Why top of funnel content is key to building a brand for the long term
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[00:04] You're listening to the podcast, we're committed to educating B2b
[00:23] so we're delighted to have Connor Kellep with us today. Connor is
[01:10] Sure. I grew up in a place called Berlin, which is about 10 miles. I said to Carla. Okay. So I grew up there, went to school locally, came to the end of school and our, I remember distinctly or career guidance counselor came in the to our local area and the sixth year area and said that the local college had launched a course in PR and communications. Okay. And that just said, you know, if you have to ask a
[01:46] Completely fell in love with it. Like I hadn't planned obviously when I was
[02:28] And then when it got to the end of college I tried searching for a job and obviously that bit of experience I ended up. My first job was in a company called Agri aware. So I ended up in agriculture at the start on that.
[03:06] Yeah. So even though it was, it wasn't kind of the route had planned to go and it just really treat me in the deep end very, very quickly. Okay. So then after
[03:57] When I was very young during the summers I would spend time making circuit boards with that kind of stuff. So I always
[04:41] So there's not much in common between a borrower and a solid loner, but that is one thing. It's not, you know, they're not, I guess tech natives are not lovers of tech now that's beginning to really change. But this was five years ago. So it came across to, to, to forests dead on. Yeah. So that's, that's where I've been for the last five years. Fairly good. So yeah, you, you alluded a little bit to what part salon solid software. Where
[05:16] So we're probably 15 years old and as I said, we'll probably do just over about 13 million in revenue this year and we're in a number of markets. So we started in Ireland for the first seven, eight years. That was before my
[05:54] So we did that in 2011 and since then we've expanded into, did Finland we did is harmony, Austria and Switzerland are also in Australia and the US. So the big focus right now and for the next few years is kind of pushing, let's say Germany, Australia more in the UK as well, but the US has really kind of like I guess one of the priority focus for the next year. So that's where we are. Um, and we, I think I joined February 2013, his employee number 29 and we're now at a hundred and 60 and growing fast. So yeah, that's been, that's been
[06:45] Then you have kind of small business
[07:27] So it's, it's huge in terms of the, it's quite stiff competition and everybody I talked to naturally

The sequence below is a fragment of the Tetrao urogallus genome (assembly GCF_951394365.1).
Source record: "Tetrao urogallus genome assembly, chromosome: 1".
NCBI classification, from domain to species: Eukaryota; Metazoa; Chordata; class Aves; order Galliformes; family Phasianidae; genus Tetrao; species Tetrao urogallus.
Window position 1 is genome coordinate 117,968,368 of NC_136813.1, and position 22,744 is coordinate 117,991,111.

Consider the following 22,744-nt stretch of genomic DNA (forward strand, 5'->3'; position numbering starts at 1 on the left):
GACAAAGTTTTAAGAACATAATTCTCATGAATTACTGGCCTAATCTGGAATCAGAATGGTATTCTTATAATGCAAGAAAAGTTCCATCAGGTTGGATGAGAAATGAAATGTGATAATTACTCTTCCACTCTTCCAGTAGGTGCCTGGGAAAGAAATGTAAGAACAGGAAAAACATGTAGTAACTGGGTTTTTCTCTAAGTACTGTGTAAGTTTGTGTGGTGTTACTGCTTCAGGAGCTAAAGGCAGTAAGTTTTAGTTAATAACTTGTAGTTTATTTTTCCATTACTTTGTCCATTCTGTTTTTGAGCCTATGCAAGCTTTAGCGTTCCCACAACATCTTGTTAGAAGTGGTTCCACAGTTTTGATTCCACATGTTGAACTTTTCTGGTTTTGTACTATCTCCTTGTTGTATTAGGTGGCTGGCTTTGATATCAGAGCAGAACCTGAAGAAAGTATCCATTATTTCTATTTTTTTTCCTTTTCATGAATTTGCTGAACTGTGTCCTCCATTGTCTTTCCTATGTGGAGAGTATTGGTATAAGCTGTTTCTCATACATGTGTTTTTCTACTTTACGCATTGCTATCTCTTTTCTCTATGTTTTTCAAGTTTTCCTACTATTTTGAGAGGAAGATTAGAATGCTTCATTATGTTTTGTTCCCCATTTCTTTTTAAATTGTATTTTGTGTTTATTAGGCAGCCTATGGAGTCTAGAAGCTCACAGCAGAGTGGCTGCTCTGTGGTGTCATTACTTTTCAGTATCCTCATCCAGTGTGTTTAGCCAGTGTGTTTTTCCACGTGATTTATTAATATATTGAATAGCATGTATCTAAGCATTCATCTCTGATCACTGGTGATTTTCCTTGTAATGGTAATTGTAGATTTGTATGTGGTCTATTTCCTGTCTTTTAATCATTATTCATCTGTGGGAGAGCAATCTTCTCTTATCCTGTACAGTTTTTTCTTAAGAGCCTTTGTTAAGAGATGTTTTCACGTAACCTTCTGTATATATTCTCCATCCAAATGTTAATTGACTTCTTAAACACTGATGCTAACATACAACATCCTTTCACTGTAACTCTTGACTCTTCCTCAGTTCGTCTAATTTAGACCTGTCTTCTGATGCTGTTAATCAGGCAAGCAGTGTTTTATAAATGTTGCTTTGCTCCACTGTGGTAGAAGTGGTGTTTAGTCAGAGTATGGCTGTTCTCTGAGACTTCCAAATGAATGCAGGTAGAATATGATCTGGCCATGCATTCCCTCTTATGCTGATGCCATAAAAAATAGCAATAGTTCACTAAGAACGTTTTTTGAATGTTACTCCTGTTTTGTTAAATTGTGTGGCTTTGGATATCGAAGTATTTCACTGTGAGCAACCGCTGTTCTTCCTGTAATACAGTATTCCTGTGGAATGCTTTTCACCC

[08:06] So we've hired reasonably slowly onto this year. So I started on my own fab 2013 about a year and a half later, early 2014 her two people and now as of last week we harvest the twelfth person onto the marketing team. So it's really expanded but six of them have come this year. So it's been quite an expansion. So you know, we hired two or three people that start to really build the foundations of the team and they work for, I guess what you would describe as generalists. They went on to specialize, but you know yourself in a startup, you have to wear money hats. That's what the date. Now we have the team split into
[08:49] We have content then chase for a, let's say blog, podcast, ebooks, and then we can have like very kind of heavy cut piece of content which I can talk about later, like 30 days to grow. So that's what those guys do. We also then have demand generation. So we very much built where we are today on great events, great brand, great content, but this year we've hired two people into demand generation, so they are people who will specialize in PPC, Seo people who would like, you know, ab testing, landing pages, owning the Ux journey and forest.com with that kind of thing. And now we've done some of that ourselves and it's gotten us to
[09:35] So we hired a guy called and he's kind of a Dev with marketing chops and the marketing team in
[10:21] So it sounds like even as you're talking there, you been running this team for five years, you have built this, you know, you started with generalists, you've now become specialists, you've obviously learned an awful lot in that five year period. What not to do this. Well, yeah. So do you wanna just talk like what, what have been the biggest learnings?
[10:48] some of
[11:41] Then I would have said as well as focusing on the long term. Okay. So that can be easier said than done. Like in